However, just like all family businesses, there was need for a strategy to ensure that professionalism was maintained. “Having a husband for a partner can sometimes lead to unprofessionalism which can actually be a major undoing for any business,” she advises. Therefore, Wababu and her husband had to set up rules by which to operate. “We would do a lot of research from the internet, read books on case studies of family businesses that have weathered the storms and this has gone a long way in ensuring that we don’t cross the lines of business.”
As Wababu explains, setting rules of operation is critical for any family business. “You must agree on not bringing home to work and not taking work home,” she quips. She also says that work relations should not be mingled with the familial bond, otherwise there will be no subordination and decision making is likely to be subjective. However, so far so good. Her presence at the company has been of great impact, even fulfilling. “I am glad I quit full time employment to do this because not only was I able to fill a gap in the company, I also had time to pursue my dream of establishing a consultancy firm (Wabcom Ventures) to help employees deliver efficiently.”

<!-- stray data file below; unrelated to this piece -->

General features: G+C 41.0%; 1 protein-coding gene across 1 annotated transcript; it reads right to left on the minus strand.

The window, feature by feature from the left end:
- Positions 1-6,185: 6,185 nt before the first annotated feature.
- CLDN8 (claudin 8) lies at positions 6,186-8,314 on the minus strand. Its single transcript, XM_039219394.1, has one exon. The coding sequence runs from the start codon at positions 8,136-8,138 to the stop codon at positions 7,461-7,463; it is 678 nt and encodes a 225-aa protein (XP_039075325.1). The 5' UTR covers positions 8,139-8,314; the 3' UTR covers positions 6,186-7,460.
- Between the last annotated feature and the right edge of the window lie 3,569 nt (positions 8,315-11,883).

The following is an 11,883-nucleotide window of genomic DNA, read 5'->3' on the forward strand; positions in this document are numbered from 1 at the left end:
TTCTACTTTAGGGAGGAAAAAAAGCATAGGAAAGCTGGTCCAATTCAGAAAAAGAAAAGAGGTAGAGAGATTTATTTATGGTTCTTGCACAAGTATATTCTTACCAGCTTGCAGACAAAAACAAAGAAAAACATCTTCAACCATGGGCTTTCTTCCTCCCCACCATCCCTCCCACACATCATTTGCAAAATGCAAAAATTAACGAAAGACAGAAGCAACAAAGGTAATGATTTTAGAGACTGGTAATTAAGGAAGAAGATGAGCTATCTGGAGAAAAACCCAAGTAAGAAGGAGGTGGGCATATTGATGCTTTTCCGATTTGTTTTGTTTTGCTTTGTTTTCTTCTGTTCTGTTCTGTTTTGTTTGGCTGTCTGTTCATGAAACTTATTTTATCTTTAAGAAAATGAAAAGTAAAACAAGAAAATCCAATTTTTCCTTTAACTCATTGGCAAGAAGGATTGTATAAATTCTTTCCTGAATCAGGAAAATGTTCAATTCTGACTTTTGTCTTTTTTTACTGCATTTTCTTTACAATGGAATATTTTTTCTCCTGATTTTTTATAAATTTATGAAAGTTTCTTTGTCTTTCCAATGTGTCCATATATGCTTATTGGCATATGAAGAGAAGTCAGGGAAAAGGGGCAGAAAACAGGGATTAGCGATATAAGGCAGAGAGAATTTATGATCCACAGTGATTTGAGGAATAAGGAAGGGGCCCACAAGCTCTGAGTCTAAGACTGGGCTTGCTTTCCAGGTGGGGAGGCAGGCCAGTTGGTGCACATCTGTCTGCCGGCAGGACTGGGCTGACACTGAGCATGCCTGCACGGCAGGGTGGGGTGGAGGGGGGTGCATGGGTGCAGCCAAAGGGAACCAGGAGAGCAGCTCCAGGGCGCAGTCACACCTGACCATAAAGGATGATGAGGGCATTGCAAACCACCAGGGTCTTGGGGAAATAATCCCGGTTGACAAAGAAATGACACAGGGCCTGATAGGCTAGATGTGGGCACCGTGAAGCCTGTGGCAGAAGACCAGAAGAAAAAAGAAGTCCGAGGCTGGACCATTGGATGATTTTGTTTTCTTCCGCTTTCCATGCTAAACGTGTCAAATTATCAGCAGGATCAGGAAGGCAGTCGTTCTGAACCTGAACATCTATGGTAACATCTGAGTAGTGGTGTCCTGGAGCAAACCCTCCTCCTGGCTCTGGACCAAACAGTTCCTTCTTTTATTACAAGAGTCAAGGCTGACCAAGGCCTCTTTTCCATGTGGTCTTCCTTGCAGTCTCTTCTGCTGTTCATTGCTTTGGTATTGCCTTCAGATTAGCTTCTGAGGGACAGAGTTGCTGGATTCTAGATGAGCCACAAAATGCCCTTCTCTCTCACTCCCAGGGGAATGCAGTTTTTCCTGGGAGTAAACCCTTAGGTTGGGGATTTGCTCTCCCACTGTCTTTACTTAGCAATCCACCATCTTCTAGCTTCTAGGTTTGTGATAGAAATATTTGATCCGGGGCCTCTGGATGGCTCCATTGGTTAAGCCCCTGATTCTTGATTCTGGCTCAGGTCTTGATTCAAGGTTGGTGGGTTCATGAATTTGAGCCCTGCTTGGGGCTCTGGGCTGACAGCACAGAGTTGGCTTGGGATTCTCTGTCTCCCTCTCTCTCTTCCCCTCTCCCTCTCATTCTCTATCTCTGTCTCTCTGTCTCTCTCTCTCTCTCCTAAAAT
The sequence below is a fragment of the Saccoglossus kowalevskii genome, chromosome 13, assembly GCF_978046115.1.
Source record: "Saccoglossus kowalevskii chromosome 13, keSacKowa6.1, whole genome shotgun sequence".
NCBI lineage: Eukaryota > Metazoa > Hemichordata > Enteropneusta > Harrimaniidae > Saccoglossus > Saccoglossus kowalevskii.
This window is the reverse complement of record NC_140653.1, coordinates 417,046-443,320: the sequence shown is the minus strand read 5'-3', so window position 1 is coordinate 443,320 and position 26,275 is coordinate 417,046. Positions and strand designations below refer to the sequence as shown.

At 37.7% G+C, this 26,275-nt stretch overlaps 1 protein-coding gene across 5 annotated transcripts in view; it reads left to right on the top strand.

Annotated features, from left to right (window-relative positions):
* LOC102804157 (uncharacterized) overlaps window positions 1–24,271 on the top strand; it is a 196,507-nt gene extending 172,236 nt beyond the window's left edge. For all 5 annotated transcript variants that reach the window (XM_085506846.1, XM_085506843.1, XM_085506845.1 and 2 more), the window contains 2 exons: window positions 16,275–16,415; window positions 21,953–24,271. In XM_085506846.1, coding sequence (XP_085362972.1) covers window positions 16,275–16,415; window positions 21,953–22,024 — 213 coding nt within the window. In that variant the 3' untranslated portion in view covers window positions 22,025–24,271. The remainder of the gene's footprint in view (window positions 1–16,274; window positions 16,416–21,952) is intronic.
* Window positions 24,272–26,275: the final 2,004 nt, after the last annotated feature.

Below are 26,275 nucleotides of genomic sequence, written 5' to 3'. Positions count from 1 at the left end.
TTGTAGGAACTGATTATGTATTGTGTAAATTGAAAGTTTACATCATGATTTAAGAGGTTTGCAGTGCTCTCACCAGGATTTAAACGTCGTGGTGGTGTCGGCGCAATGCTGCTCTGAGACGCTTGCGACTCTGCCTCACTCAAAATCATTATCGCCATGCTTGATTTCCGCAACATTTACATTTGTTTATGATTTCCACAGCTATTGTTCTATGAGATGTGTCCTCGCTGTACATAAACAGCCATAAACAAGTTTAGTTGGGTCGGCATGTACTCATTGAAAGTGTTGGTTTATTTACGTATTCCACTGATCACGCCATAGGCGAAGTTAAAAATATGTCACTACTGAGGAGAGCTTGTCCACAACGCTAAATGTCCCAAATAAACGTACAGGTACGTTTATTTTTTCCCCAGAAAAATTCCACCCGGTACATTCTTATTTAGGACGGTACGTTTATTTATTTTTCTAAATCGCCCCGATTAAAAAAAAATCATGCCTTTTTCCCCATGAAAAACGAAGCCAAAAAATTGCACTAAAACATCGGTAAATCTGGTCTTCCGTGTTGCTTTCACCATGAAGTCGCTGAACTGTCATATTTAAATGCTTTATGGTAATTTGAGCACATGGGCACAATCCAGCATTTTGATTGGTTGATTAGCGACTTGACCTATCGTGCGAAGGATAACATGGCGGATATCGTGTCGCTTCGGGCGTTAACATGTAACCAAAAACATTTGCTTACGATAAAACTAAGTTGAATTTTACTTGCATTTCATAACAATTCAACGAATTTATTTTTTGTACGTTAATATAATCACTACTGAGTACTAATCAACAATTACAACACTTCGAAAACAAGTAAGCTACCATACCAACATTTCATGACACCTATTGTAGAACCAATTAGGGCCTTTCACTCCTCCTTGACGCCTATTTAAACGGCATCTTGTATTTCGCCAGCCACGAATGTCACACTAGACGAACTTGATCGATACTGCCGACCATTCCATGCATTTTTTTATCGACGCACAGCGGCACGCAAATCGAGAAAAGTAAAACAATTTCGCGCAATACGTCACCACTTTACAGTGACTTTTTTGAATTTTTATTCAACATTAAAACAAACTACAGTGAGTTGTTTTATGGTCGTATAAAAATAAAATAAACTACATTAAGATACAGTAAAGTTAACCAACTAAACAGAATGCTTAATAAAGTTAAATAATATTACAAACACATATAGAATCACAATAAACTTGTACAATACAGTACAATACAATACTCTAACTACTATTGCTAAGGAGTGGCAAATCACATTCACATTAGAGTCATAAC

At the time of founding Wabcom Ventures, Wababu did not have money set aside for establishing a business. Therefore, she hired an office at Westlands in Nairobi and started operations as a sole proprietor. She was the only employee. However, after sometime, she hired an administrative assistant and eight months down the line, she secured business from the first client. Since then, Wabcom Ventures has been acquiring both corporate and individual clients.
“We have been getting clients through referrals, tendering and partnerships.” From one employee, Wabcom Ventures has grown to seven employees among them marketers and administrators. In addition, it has employed 33 consultants who offer training to its clients.
Currently located in the busy Upper Hill district of Nairobi, the establishment has training rooms where sessions take place. “We have modern facilities where we offer the training sessions, however, the venue of the training depends on the preference of the client,” says Wababu further adding that the environment of training can greatly influence the end result. “Clients need to be trained in an environment where they are not easily disrupted. It has to be conducive,” she asserts.